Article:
The Once and Future Kang is a scenario expansion for the Marvel Champions living card game. You can find Marvel Champions products at Fantasy Flight Games.
Time Travel Hijinks
Kang is quite possibly the most unique iteration of a villain in Marvel Champions to date. Kang’s a time traveler, and the designers have managed to implement time travel as a mechanic into the scenario.
It takes a little bit to wrap your head around it since Kang breaks much of the standard formula. It is time travel, after all. But the execution is shockingly solid.
Normally, a villain has two stages, the third one is reserved for expert mode. With Kang, you always fight three stages, and a second set of expert cards are included for that mode instead.
Additionally, you progress some of the scheme stages simply by defeating him. Most importantly, is Kang’s stages are separate from each other. Kang doesn’t take status cards or attachments with him to the separate stages. That’s because each stage of Kang, is a different fight through time.
Once you defeat stage one, Kang hurls the heroes through time to fight different renditions of himself. You are forced to randomly fight one of four other Kangs before you can get back to the real one.
The mechanic goes even further in multiplayer. Each player must battle a different version of Kang alone, in a separate game area away from the other players. Nothing in those game areas affects the others, and the players are unable to help each other until their own Kang is defeated.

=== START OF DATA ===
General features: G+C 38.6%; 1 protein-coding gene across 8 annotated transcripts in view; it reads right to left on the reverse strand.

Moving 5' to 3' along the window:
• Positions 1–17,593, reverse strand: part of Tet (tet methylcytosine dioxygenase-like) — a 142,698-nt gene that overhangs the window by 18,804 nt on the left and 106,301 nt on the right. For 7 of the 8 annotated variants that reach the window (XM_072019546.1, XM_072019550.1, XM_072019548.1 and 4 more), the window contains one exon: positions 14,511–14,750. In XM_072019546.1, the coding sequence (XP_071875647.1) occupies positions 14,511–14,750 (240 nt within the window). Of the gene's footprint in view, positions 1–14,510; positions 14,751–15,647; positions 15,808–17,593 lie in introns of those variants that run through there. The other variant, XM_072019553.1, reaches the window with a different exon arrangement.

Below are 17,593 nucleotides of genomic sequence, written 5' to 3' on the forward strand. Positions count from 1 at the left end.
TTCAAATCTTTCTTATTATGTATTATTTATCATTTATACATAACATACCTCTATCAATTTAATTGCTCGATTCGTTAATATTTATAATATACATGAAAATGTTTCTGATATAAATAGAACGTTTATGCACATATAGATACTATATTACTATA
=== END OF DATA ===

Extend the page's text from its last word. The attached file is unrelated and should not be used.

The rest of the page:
Kang the Conqueror
Even without time travel, Kang is both unique and formidable. You don’t include your heroes’ own obligation cards in his deck, because he brings a set of them himself.
These obligations put the player in a unique position. To get rid of them, you not only have to give something up, but you must also switch to alter ego mode.
The mechanic presents the players with a new layer of decisions. I’d wager most players only switch to alter-ego mode to heal up. Now you must choose whether or not to endure the obligation or take the time to get rid of it. That choice isn’t always an easy one. Cards, like Depowered, have to go away fast. That wicked obligation doesn’t let you play hero specific cards.
But ones like Stolen Memories can be trickier. For heroes like Black Panther or Iron Man, losing eight cards from the deck could be devastating, others might be able to weather it. Yet in one game I ignored it only to draw a second one. With 16 cards gone plus my cards on the field, I was left with very little to work with and had encounters out the wazoo.